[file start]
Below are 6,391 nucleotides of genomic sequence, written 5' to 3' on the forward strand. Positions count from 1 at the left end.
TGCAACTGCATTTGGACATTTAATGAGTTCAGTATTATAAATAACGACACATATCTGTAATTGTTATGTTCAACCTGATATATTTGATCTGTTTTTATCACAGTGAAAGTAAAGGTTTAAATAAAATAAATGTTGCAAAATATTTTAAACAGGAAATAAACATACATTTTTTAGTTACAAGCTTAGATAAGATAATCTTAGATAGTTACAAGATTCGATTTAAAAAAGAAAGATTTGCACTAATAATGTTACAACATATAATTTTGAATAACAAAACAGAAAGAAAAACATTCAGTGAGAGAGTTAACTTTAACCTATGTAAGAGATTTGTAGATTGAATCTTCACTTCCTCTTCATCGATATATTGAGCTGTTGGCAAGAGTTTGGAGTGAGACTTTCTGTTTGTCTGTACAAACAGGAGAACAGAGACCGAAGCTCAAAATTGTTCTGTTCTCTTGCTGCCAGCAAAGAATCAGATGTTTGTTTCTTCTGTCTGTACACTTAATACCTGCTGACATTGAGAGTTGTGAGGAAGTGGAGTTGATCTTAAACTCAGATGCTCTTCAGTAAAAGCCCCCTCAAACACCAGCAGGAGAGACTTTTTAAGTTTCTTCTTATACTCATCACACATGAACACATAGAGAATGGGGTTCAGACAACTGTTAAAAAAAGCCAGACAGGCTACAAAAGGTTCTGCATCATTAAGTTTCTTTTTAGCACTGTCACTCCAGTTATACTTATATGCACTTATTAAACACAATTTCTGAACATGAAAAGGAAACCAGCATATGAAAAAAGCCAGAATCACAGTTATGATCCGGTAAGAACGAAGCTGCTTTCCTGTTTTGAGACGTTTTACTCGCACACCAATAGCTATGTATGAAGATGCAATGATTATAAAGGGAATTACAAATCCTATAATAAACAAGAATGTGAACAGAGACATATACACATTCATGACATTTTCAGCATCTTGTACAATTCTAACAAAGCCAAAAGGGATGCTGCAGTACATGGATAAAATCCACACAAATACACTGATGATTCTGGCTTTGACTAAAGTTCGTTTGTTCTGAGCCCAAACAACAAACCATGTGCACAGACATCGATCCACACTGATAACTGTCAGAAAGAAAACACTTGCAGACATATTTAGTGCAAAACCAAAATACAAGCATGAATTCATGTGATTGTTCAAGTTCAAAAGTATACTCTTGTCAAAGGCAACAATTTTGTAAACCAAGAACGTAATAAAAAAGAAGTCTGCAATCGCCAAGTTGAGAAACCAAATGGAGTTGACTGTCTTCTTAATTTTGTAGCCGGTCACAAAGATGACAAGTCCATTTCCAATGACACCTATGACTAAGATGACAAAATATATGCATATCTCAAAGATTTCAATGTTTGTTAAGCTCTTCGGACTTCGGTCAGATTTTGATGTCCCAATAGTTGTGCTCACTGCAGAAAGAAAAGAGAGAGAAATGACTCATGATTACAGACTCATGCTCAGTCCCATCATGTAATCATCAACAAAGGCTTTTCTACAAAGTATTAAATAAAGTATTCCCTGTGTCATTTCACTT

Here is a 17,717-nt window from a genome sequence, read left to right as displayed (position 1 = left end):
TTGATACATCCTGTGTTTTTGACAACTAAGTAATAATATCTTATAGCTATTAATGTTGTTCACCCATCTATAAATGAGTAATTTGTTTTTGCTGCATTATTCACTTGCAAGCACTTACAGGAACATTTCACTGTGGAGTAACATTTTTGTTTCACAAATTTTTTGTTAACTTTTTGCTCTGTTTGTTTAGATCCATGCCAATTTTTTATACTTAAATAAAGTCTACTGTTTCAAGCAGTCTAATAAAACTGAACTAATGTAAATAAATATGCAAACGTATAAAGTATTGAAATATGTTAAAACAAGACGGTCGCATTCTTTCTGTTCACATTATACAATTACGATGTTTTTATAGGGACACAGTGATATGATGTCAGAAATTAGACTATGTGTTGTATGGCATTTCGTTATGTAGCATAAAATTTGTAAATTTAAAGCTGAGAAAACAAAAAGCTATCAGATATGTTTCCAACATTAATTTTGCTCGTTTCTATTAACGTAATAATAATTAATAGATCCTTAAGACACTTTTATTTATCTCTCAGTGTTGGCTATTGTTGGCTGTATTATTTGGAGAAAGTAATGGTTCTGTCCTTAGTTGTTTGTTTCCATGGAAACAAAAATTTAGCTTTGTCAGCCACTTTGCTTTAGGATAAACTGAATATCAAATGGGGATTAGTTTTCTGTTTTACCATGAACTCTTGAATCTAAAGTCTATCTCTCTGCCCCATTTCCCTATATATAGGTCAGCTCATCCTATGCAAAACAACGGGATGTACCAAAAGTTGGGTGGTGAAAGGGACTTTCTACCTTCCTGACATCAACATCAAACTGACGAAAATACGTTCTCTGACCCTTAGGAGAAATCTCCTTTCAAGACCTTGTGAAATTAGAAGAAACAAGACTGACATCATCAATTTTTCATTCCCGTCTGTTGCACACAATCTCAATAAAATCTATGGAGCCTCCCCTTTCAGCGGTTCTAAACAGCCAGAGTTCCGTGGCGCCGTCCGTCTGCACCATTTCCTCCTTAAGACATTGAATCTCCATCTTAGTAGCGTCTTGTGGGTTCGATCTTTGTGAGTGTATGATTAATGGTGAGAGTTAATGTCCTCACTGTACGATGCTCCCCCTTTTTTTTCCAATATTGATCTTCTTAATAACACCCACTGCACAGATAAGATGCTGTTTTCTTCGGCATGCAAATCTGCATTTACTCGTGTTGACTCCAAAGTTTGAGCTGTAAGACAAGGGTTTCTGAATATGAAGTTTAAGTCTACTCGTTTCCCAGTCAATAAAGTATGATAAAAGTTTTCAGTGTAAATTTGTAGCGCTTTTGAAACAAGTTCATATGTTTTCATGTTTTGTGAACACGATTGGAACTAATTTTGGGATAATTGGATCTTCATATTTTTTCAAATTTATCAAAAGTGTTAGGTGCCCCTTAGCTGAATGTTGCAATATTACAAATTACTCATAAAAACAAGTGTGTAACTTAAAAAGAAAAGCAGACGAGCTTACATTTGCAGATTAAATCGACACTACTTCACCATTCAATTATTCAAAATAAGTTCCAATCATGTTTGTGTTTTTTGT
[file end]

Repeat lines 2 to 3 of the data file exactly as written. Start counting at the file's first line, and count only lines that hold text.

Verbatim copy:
TGCAACTGCATTTGGACATTTAATGAGTTCAGTATTATAAATAACGACACATATCTGTAATTGTTATGTTCAACCTGATATATTTGATCTGTTTTTATCACAGTGAAAGTAAAGGTTTAAATAAAATAAATGTTGCAAAATATTTTAAACAGGAAATAAACATACATTTTTTAGTTACAAGCTTAGATAAGATAATCTTAGATAGTTACAAGATTCGATTTAAAAAAGAAAGATTTGCACTAATAATGTTACAACATATAATTTTGAATAACAAAACAGAAAGAAAAACATTCAGTGAGAGAGTTAACTTTAACCTATGTAAGAGATTTGTAGATTGAATCTTCACTTCCTCTTCATCGATATATTGAGCTGTTGGCAAGAGTTTGGAGTGAGACTTTCTGTTTGTCTGTACAAACAGGAGAACAGAGACCGAAGCTCAAAATTGTTCTGTTCTCTTGCTGCCAGCAAAGAATCAGATGTTTGTTTCTTCTGTCTGTACACTTAATACCTGCTGACATTGAGAGTTGTGAGGAAGTGGAGTTGATCTTAAACTCAGATGCTCTTCAGTAAAAGCCCCCTCAAACACCAGCAGGAGAGACTTTTTAAGTTTCTTCTTATACTCATCACACATGAACACATAGAGAATGGGGTTCAGACAACTGTTAAAAAAAGCCAGACAGGCTACAAAAGGTTCTGCATCATTAAGTTTCTTTTTAGCACTGTCACTCCAGTTATACTTATATGCACTTATTAAACACAATTTCTGAACATGAAAAGGAAACCAGCATATGAAAAAAGCCAGAATCACAGTTATGATCCGGTAAGAACGAAGCTGCTTTCCTGTTTTGAGACGTTTTACTCGCACACCAATAGCTATGTATGAAGATGCAATGATTATAAAGGGAATTACAAATCCTATAATAAACAAGAATGTGAACAGAGACATATACACATTCATGACATTTTCAGCATCTTGTACAATTCTAACAAAGCCAAAAGGGATGCTGCAGTACATGGATAAAATCCACACAAATACACTGATGATTCTGGCTTTGACTAAAGTTCGTTTGTTCTGAGCCCAAACAACAAACCATGTGCACAGACATCGATCCACACTGATAACTGTCAGAAAGAAAACACTTGCAGACATATTTAGTGCAAAACCAAAATACAAGCATGAATTCATGTGATTGTTCAAGTTCAAAAGTATACTCTTGTCAAAGGCAACAATTTTGTAAACCAAGAACGTAATAAAAAAGAAGTCTGCAATCGCCAAGTTGAGAAACCAAATGGAGTTGACTGTCTTCTTAATTTTGTAGCCGGTCACAAAGATGACAAGTCCATTTCCAATGACACCTATGACTAAGATGACAAAATATATGCATATCTCAAAGATTTCAATGTTTGTTAAGCTCTTCGGACTTCGGTCAGATTTTGATGTCCCAATAGTTGTGCTCACTGCAGAAAGAAAAGAGAGAGAAATGACTCATGATTACAGACTCATGCTCAGTCCCATCATGTAATCATCAACAAAGGCTTTTCTACAAAGTATTAAATAAAGTATTCCCTGTGTCATTTCACTT

Here is a 17,717-nt window from a genome sequence, read left to right as displayed (position 1 = left end):